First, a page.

As corn and soybean production become more profitable, pasture land could become more limited, increasing the importance of forage production in remaining pastures.

Stephen Barnhart, Iowa State University Extension forage agronomist, says that pasture fertilization can be one of the easiest and most economical ways to increase carrying capacity.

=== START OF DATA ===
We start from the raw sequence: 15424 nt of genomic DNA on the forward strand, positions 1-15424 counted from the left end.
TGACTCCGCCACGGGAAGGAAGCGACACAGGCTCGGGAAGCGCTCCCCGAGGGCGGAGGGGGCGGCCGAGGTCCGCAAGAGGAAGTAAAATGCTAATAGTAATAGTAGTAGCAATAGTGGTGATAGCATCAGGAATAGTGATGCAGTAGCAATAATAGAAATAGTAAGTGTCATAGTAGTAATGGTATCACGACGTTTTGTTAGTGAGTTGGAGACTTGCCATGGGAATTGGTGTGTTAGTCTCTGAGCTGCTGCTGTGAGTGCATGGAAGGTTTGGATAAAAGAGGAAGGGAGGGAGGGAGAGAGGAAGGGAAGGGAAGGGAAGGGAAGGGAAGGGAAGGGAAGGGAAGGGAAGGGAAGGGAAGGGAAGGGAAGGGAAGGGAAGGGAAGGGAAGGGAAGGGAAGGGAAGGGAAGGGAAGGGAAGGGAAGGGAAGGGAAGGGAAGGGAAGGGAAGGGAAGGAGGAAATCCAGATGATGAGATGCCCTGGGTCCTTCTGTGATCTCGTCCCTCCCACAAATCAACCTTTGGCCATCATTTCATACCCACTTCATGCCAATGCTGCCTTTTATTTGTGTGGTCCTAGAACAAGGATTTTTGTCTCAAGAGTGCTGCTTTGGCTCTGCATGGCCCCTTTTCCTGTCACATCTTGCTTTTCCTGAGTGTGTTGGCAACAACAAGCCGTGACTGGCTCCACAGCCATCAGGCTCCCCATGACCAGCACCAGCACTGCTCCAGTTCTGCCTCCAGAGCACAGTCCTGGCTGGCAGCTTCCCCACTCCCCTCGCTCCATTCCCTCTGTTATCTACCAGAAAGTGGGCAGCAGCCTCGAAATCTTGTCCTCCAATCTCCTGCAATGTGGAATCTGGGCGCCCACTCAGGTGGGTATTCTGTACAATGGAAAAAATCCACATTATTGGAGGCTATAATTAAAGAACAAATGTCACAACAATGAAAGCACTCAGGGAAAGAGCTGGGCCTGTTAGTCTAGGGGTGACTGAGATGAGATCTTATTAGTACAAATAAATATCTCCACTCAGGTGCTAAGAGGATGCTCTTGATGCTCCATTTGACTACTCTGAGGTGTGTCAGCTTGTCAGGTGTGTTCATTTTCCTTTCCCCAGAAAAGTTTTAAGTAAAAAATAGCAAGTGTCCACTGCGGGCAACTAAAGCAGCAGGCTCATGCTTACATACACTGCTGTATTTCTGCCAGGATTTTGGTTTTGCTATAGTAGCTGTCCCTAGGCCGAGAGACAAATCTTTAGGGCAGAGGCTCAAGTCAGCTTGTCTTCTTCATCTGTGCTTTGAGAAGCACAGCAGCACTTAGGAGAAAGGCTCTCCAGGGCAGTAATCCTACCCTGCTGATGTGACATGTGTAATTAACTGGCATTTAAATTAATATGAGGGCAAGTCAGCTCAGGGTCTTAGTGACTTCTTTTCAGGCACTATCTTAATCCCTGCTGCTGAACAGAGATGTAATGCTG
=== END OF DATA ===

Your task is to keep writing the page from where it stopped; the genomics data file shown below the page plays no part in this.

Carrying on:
Grass-based pastures generally respond very efficiently to the first 40 to 50 pounds per acre of nitrogen, according to Barnhart. Bluegrass will continue to respond to nitrogen applications up to 150 to 180 pounds per acre annually, but at a decreasing rate of response. Tall cool-season grasses such as bromegrass, orchardgrass and tall fescue respond to nitrogen levels of 250 to over 300 pounds per acre. Generally, an initial application in the early spring should be followed with lighter applications in late spring and/or late summer. In legume-grass mixed pastures, high or frequent applications of nitrogen will make the grass component more competitive. To encourage a greater legume presence, use modest nitrogen rates and limit application to summer or fall.